Boy-crazy "tween" girls will have no trouble identifying with thirteen-year-old Kara who is sure she is the only girl in her middle school who does not have a boyfriend. Kara is creative and artistic which is a big plus, but she feels that her penchant for math and the scientific method classifies her as a dork. However, she is still a "regular" kid who daydreams during class and checks out all of the cool boys. Surely she can snag one of them. Kara begins a clever and humorous scientific analysis of eligible boys in her schools through "unobtrusive observation." She develops an objective format for noting her findings and then develops graphs and charts to analyze her data including a successful girl's "growth in number of boyfriends" and the strength of attraction to her possible matches. She also conducts online research which leads to a series of weekly hints for finding her "soul mate" from the self-proclaimed expert, Bebe Truelove. We follow Kara through the halls of middle school with a cast of very believable characters—dorky clueless boys, popular but nasty girls, lunchroom cliques with constantly changing loyalties, and friendly but strict teachers. Through a series of poignant but often humorous adventures, Kara eventually learns that the scientific method might not be the best choice for studying people. She does not need Bebe Truelove's advice or even the help of her older, wiser and popular sister. In a very satisfying conclusion, Kara learns to be herself and to trust in her own judgment and abilities. Tween girls, particularly reluctant readers, will be sure to enjoy Kinard's many depictions of observation note cards, charts and graphs, and other artifacts that Kara creates as she conducts her experiments. The chronological format, which follows Kara through each class period using prominent labels to put each event in context, will also appeal to younger and reluctant readers. Reviewer: Leigh Geiger, Ph.D.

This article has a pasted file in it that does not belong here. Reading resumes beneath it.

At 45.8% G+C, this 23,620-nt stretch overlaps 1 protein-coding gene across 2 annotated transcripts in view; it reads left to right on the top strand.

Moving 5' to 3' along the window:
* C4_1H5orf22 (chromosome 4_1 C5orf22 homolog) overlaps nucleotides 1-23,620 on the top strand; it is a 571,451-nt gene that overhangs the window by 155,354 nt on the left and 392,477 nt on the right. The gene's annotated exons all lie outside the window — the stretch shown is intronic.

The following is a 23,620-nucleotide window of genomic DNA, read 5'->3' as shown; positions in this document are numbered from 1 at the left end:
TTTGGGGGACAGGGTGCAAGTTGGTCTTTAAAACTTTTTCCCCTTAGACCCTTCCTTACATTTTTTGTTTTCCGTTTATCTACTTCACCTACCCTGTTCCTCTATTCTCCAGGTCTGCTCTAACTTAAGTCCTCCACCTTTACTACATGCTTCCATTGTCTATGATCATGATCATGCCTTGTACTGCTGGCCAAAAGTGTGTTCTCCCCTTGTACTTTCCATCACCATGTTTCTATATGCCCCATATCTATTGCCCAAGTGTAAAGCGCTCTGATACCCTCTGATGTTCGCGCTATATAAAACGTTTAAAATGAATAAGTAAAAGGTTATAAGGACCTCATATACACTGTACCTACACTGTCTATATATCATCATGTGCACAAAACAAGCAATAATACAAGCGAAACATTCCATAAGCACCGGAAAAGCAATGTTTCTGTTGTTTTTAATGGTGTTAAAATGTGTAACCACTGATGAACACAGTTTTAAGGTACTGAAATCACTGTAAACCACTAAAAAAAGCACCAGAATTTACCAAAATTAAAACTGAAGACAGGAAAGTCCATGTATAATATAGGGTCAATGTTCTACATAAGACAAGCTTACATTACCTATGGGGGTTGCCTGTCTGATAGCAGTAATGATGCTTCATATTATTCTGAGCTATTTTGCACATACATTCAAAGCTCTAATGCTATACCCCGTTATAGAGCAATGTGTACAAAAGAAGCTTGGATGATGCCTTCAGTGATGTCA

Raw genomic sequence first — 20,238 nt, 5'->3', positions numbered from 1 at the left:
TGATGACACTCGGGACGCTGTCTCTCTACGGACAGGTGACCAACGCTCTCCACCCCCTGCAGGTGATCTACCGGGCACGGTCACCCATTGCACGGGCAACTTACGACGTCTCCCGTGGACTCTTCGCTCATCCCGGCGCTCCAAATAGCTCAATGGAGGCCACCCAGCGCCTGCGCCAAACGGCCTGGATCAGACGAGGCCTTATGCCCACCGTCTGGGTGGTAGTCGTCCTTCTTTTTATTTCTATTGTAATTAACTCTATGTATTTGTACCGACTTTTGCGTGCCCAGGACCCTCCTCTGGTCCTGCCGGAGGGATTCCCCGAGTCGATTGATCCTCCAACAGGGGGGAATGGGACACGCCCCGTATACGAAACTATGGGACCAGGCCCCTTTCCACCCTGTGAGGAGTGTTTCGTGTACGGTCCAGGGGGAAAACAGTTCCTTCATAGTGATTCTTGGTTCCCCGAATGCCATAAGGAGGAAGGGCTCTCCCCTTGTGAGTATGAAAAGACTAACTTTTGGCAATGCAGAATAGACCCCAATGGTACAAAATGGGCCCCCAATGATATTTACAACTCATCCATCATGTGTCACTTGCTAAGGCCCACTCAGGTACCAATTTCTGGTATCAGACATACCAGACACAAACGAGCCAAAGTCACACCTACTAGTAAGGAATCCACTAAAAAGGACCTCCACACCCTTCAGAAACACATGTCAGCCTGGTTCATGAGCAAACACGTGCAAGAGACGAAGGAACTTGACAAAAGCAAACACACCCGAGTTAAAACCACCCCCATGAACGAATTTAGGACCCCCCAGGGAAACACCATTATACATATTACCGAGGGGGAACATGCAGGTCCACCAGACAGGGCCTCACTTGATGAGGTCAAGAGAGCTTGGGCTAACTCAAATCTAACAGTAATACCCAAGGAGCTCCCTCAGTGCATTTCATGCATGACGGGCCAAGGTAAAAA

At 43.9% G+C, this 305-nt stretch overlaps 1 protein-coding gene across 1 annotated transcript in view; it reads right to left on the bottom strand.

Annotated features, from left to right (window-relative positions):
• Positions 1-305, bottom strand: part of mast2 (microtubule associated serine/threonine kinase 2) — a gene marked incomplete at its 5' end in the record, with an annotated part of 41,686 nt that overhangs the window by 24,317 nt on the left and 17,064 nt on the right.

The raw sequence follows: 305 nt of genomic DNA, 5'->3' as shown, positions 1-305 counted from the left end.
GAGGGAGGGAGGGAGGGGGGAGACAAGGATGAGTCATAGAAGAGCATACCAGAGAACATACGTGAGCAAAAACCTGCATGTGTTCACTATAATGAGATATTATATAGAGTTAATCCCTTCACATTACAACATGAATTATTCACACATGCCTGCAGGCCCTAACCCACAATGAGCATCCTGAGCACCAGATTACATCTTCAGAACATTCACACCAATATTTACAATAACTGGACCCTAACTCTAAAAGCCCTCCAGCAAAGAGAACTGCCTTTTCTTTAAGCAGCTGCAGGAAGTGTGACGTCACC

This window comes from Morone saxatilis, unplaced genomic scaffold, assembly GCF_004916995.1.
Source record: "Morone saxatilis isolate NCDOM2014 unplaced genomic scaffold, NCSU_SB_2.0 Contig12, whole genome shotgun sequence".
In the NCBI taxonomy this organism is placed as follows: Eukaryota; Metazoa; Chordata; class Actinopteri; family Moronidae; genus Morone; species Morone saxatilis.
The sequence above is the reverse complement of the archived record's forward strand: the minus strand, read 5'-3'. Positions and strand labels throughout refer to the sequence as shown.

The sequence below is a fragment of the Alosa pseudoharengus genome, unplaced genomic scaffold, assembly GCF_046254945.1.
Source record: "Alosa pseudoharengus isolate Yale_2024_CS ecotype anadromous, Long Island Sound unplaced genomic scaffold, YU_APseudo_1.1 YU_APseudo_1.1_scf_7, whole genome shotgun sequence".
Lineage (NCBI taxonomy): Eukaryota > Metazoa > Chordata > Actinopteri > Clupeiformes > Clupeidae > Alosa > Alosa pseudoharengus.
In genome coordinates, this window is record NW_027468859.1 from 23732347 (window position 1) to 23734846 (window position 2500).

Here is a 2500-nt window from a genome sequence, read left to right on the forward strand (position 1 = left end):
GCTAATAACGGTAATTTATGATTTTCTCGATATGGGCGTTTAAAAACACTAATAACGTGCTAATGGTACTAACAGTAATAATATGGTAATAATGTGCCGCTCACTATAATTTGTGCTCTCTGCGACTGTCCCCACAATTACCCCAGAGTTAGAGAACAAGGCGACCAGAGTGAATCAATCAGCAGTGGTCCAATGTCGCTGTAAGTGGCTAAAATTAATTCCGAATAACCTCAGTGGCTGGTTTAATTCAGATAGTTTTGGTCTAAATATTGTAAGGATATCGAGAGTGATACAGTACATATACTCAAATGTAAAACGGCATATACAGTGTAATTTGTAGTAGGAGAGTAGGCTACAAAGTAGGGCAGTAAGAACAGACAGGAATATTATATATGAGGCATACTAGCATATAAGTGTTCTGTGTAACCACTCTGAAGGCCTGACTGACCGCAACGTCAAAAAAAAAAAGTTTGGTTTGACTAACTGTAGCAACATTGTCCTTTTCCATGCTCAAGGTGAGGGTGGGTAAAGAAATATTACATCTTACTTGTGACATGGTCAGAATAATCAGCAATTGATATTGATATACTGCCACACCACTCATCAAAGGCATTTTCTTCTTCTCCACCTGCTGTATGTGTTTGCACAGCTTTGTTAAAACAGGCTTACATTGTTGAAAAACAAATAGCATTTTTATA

School Library Journal
Gr 5�8—Kara McAllister is the only girl in her eighth-grade class who has never had a boyfriend. She decides to address her issue by designing a science experiment. If only it were that easy. A love triangle, vengeful teachers, and middle school social hierarchy all become independent variables in this project gone awry. In the end, though, Kara is able to reach a satisfying answer to her original question, "How can I find a boyfriend?" Note cards detailing surreptitious observations of her male classmates serve to guide readers through Kara's social experiment. Her convincing voice gives an authentic account of this awkward age.—Colleen S. Banick, Tomlinson Middle School, Fairfield, CT